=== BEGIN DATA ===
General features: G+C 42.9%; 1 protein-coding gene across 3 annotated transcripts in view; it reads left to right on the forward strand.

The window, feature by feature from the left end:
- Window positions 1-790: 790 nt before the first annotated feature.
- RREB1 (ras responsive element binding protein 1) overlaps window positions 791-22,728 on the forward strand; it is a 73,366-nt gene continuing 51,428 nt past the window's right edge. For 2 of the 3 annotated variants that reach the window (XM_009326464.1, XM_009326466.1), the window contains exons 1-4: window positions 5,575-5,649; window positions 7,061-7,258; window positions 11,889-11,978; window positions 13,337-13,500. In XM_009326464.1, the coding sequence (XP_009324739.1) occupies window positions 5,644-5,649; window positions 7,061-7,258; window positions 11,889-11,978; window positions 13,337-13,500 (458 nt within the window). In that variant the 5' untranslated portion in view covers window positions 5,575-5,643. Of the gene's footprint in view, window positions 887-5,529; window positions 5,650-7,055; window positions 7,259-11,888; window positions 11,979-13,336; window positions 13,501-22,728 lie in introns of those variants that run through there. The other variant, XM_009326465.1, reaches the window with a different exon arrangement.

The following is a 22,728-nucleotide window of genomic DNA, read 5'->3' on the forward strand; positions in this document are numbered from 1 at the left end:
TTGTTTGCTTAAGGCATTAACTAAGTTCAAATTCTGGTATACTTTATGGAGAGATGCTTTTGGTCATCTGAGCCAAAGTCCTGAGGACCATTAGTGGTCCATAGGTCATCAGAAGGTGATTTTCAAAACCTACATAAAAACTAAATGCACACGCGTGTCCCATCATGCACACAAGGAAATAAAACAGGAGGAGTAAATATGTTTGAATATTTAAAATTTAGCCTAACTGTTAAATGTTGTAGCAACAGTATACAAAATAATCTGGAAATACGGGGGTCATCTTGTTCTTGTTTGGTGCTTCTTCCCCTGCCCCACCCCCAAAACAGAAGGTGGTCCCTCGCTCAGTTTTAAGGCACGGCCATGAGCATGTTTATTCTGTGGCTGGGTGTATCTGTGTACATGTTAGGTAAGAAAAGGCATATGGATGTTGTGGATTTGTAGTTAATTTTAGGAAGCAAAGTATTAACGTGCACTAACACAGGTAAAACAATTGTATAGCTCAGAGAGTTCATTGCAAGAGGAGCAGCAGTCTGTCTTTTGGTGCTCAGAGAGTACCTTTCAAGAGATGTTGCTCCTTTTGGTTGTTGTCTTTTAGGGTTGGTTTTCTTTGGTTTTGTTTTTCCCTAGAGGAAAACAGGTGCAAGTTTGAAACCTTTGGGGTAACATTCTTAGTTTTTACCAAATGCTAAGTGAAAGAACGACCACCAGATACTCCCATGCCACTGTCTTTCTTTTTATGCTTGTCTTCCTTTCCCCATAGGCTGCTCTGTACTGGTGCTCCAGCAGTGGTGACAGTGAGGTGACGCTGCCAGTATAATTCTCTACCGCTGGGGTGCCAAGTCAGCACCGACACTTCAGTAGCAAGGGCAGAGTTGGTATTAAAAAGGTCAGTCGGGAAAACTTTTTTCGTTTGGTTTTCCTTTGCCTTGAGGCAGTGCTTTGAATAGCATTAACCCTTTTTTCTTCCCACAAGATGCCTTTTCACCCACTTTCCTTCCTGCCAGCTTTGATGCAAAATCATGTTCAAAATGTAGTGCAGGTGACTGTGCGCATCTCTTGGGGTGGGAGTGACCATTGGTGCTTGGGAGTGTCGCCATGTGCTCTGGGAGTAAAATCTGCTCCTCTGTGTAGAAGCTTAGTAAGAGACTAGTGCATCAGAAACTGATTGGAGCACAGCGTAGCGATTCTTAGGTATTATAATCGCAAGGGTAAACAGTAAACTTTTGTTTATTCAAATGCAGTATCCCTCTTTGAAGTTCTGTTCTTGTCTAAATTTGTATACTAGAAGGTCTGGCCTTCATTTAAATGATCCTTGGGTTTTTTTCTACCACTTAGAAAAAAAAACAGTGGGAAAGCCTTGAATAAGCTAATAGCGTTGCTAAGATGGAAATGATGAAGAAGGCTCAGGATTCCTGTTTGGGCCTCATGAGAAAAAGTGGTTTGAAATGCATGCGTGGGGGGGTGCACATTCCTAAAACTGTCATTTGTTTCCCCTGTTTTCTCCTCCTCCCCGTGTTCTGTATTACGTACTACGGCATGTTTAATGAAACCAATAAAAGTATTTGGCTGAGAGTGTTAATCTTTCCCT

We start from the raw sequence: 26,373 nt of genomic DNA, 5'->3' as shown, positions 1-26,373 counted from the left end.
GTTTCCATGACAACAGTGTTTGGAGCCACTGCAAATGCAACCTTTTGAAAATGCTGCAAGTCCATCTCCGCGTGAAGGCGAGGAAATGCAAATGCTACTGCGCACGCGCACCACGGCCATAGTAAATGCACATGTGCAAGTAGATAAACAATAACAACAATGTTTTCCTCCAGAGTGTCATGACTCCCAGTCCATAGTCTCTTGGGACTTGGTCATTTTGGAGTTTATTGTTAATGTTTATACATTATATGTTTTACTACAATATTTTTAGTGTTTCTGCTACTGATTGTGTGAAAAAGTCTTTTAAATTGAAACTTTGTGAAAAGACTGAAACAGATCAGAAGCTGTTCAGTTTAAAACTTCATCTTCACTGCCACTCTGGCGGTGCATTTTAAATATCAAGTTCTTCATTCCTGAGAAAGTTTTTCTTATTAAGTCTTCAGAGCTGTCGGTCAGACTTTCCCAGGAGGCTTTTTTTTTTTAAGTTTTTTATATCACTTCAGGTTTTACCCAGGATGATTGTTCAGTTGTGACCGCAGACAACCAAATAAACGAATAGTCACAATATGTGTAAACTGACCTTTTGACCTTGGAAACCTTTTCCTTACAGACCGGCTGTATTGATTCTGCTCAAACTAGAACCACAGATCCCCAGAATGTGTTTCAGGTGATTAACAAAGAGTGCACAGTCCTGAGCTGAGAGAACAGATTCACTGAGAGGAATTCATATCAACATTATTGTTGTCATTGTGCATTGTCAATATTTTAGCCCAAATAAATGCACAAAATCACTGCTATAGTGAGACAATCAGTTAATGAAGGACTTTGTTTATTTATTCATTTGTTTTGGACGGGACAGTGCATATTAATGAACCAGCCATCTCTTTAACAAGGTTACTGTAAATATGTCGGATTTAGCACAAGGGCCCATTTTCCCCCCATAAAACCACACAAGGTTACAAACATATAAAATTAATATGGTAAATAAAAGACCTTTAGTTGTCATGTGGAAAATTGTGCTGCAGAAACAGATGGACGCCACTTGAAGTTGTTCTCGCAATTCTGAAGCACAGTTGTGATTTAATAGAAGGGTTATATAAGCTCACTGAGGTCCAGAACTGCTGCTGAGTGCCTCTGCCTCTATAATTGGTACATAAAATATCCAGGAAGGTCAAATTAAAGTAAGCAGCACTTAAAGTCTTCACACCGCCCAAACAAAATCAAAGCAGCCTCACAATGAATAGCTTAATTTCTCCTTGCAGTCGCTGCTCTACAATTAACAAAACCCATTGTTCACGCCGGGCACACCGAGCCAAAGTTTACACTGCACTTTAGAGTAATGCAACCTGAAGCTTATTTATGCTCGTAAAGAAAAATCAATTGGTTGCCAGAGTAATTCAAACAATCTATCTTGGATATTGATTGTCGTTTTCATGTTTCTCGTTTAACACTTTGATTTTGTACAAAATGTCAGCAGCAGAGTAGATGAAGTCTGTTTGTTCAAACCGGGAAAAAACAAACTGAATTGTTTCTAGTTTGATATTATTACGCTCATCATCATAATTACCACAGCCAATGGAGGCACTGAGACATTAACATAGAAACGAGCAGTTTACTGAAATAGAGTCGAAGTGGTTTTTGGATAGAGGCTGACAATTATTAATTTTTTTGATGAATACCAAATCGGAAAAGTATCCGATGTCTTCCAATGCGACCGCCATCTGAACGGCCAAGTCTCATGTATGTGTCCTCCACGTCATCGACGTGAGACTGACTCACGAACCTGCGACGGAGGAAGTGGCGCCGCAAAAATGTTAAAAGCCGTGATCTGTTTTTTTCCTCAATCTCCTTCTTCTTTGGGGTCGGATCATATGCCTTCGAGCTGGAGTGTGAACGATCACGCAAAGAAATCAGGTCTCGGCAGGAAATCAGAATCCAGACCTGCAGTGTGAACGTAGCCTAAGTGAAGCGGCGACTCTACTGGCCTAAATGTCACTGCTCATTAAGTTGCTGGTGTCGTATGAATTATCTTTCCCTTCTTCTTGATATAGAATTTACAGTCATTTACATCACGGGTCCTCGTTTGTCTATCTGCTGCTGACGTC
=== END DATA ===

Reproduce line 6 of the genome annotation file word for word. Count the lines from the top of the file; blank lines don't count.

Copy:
TTGTTTGCTTAAGGCATTAACTAAGTTCAAATTCTGGTATACTTTATGGAGAGATGCTTTTGGTCATCTGAGCCAAAGTCCTGAGGACCATTAGTGGTCCATAGGTCATCAGAAGGTGATTTTCAAAACCTACATAAAAACTAAATGCACACGCGTGTCCCATCATGCACACAAGGAAATAAAACAGGAGGAGTAAATATGTTTGAATATTTAAAATTTAGCCTAACTGTTAAATGTTGTAGCAACAGTATACAAAATAATCTGGAAATACGGGGGTCATCTTGTTCTTGTTTGGTGCTTCTTCCCCTGCCCCACCCCCAAAACAGAAGGTGGTCCCTCGCTCAGTTTTAAGGCACGGCCATGAGCATGTTTATTCTGTGGCTGGGTGTATCTGTGTACATGTTAGGTAAGAAAAGGCATATGGATGTTGTGGATTTGTAGTTAATTTTAGGAAGCAAAGTATTAACGTGCACTAACACAGGTAAAACAATTGTATAGCTCAGAGAGTTCATTGCAAGAGGAGCAGCAGTCTGTCTTTTGGTGCTCAGAGAGTACCTTTCAAGAGATGTTGCTCCTTTTGGTTGTTGTCTTTTAGGGTTGGTTTTCTTTGGTTTTGTTTTTCCCTAGAGGAAAACAGGTGCAAGTTTGAAACCTTTGGGGTAACATTCTTAGTTTTTACCAAATGCTAAGTGAAAGAACGACCACCAGATACTCCCATGCCACTGTCTTTCTTTTTATGCTTGTCTTCCTTTCCCCATAGGCTGCTCTGTACTGGTGCTCCAGCAGTGGTGACAGTGAGGTGACGCTGCCAGTATAATTCTCTACCGCTGGGGTGCCAAGTCAGCACCGACACTTCAGTAGCAAGGGCAGAGTTGGTATTAAAAAGGTCAGTCGGGAAAACTTTTTTCGTTTGGTTTTCCTTTGCCTTGAGGCAGTGCTTTGAATAGCATTAACCCTTTTTTCTTCCCACAAGATGCCTTTTCACCCACTTTCCTTCCTGCCAGCTTTGATGCAAAATCATGTTCAAAATGTAGTGCAGGTGACTGTGCGCATCTCTTGGGGTGGGAGTGACCATTGGTGCTTGGGAGTGTCGCCATGTGCTCTGGGAGTAAAATCTGCTCCTCTGTGTAGAAGCTTAGTAAGAGACTAGTGCATCAGAAACTGATTGGAGCACAGCGTAGCGATTCTTAGGTATTATAATCGCAAGGGTAAACAGTAAACTTTTGTTTATTCAAATGCAGTATCCCTCTTTGAAGTTCTGTTCTTGTCTAAATTTGTATACTAGAAGGTCTGGCCTTCATTTAAATGATCCTTGGGTTTTTTTCTACCACTTAGAAAAAAAAACAGTGGGAAAGCCTTGAATAAGCTAATAGCGTTGCTAAGATGGAAATGATGAAGAAGGCTCAGGATTCCTGTTTGGGCCTCATGAGAAAAAGTGGTTTGAAATGCATGCGTGGGGGGGTGCACATTCCTAAAACTGTCATTTGTTTCCCCTGTTTTCTCCTCCTCCCCGTGTTCTGTATTACGTACTACGGCATGTTTAATGAAACCAATAAAAGTATTTGGCTGAGAGTGTTAATCTTTCCCT